From Russian Roulette to Overcautious Decision-making

Ariane Chapelle

In one of the opening statements of his 2001 book, Fooled by Randomness, Nassim Nicholas Taleb highlights the necessity of judging decision-making by the risk taken rather than by its outcome. His illustration is Russian roulette: just because you survive the game doesn’t mean it was clever to play.

As a mother, my equivalent example would be your kids crossing a road without looking: you may be happy to find them alive on the opposite side of the road, but rather than celebrate their success, you would probably give them the lecture of their life on the dangers they faced due to their carelessness.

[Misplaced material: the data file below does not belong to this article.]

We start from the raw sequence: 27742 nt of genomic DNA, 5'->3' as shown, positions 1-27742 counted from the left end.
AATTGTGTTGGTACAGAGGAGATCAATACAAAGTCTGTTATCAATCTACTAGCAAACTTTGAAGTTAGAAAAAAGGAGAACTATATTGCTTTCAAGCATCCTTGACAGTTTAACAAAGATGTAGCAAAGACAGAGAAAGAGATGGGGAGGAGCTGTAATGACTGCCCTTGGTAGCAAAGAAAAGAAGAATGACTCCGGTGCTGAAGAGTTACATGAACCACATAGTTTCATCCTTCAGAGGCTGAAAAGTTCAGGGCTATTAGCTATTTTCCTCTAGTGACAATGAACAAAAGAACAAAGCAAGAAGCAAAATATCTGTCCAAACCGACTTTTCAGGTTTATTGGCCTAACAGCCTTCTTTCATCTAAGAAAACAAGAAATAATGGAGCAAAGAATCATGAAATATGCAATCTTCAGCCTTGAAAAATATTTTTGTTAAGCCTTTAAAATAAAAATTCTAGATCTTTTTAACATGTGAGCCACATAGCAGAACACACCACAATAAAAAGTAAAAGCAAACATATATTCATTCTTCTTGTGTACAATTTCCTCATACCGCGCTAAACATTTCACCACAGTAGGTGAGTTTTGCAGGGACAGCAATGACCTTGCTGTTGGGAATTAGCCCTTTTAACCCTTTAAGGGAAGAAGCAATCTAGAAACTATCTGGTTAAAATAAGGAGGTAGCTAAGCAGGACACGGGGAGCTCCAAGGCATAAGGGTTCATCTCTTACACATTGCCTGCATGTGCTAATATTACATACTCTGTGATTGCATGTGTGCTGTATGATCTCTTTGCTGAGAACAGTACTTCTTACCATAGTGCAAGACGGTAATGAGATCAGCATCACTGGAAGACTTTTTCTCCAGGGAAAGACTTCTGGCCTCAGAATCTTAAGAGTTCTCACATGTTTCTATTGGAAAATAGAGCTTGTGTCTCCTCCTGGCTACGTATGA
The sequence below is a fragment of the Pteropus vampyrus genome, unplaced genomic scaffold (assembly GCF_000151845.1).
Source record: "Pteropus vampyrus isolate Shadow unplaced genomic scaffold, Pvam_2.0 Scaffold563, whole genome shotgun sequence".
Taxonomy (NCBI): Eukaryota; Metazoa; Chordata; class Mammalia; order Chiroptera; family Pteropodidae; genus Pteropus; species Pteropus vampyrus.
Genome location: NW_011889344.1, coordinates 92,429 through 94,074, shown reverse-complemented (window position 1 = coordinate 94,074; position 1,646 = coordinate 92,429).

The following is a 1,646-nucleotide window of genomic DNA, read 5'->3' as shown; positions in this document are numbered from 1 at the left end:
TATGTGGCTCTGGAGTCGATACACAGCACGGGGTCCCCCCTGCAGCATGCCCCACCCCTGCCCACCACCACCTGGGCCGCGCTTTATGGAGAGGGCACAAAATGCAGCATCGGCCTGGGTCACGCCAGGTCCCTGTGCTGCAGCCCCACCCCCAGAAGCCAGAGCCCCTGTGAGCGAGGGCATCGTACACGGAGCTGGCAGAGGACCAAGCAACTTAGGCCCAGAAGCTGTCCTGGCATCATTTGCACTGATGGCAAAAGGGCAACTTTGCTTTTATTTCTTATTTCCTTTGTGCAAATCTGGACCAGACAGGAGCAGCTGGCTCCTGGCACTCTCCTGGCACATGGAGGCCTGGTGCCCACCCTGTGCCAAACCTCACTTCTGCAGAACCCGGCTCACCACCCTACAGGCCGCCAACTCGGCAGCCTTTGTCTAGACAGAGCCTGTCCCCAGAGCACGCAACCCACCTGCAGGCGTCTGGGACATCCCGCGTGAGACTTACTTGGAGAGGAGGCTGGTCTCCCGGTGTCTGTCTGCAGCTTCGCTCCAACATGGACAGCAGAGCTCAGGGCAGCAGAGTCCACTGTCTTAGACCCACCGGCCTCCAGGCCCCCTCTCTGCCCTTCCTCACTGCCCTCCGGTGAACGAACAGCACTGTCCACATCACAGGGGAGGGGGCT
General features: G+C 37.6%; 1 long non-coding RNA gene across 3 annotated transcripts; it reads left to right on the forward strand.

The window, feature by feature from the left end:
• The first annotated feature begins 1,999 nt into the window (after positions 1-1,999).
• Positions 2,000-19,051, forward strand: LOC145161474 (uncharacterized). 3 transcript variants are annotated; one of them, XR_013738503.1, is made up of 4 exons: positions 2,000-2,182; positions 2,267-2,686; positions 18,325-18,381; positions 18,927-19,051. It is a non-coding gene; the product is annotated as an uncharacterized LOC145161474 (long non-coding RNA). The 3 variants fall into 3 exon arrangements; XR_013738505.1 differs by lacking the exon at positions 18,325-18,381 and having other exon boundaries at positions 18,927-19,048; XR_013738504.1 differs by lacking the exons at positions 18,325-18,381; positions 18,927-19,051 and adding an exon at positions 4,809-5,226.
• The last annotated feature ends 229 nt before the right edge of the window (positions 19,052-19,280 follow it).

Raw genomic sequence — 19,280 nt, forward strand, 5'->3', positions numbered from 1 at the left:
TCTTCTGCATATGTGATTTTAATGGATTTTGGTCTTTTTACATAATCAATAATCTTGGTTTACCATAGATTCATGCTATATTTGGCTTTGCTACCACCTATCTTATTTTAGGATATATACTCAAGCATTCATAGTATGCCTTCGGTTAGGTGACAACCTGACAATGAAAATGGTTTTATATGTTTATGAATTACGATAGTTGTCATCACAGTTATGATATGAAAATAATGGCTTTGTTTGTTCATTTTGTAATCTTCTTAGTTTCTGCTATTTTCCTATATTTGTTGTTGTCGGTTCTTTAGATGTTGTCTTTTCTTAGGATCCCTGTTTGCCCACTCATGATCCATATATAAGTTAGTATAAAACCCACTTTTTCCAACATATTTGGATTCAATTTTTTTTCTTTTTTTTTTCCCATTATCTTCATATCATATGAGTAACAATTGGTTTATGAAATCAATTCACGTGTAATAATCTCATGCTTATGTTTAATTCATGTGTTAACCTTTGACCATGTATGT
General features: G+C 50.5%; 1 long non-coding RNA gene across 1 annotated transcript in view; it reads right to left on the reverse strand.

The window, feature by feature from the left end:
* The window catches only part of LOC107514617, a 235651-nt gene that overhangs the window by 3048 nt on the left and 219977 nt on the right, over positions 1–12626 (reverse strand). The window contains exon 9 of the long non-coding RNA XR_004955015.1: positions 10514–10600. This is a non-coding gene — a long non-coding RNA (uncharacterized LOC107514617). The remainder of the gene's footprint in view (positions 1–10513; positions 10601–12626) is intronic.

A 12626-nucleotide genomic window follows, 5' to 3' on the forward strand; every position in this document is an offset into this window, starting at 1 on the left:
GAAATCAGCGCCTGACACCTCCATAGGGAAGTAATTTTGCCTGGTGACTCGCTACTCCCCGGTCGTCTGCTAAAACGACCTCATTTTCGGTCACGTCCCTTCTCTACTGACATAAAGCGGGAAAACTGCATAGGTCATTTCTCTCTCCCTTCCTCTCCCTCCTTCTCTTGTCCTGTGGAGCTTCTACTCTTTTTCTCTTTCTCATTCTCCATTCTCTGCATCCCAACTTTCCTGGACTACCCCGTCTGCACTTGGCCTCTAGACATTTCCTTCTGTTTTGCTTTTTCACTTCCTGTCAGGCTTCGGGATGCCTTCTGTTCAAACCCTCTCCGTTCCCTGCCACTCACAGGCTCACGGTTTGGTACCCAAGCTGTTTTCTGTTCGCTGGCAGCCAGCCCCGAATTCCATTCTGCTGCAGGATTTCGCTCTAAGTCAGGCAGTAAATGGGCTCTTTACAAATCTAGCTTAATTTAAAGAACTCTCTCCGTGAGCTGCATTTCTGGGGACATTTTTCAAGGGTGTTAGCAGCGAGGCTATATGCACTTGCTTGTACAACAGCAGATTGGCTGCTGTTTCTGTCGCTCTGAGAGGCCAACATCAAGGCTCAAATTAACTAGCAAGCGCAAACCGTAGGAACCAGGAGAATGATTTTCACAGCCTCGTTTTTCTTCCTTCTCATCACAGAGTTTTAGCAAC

A parallel is sometimes drawn between careless actions and excessive risk-taking in financial institutions: if a proprietary trader exceeds his limits and turns a profit, the right reaction is not to congratulate them for their success, but rather to blame them for the inconsiderate risk they took.

However, Russian roulette and excessively risky trading are not exactly comparable decisions: in the first instance, there is only downside (you can die) and no upside (unless you play for a large sum of money, perhaps); in other words, you can only lose.


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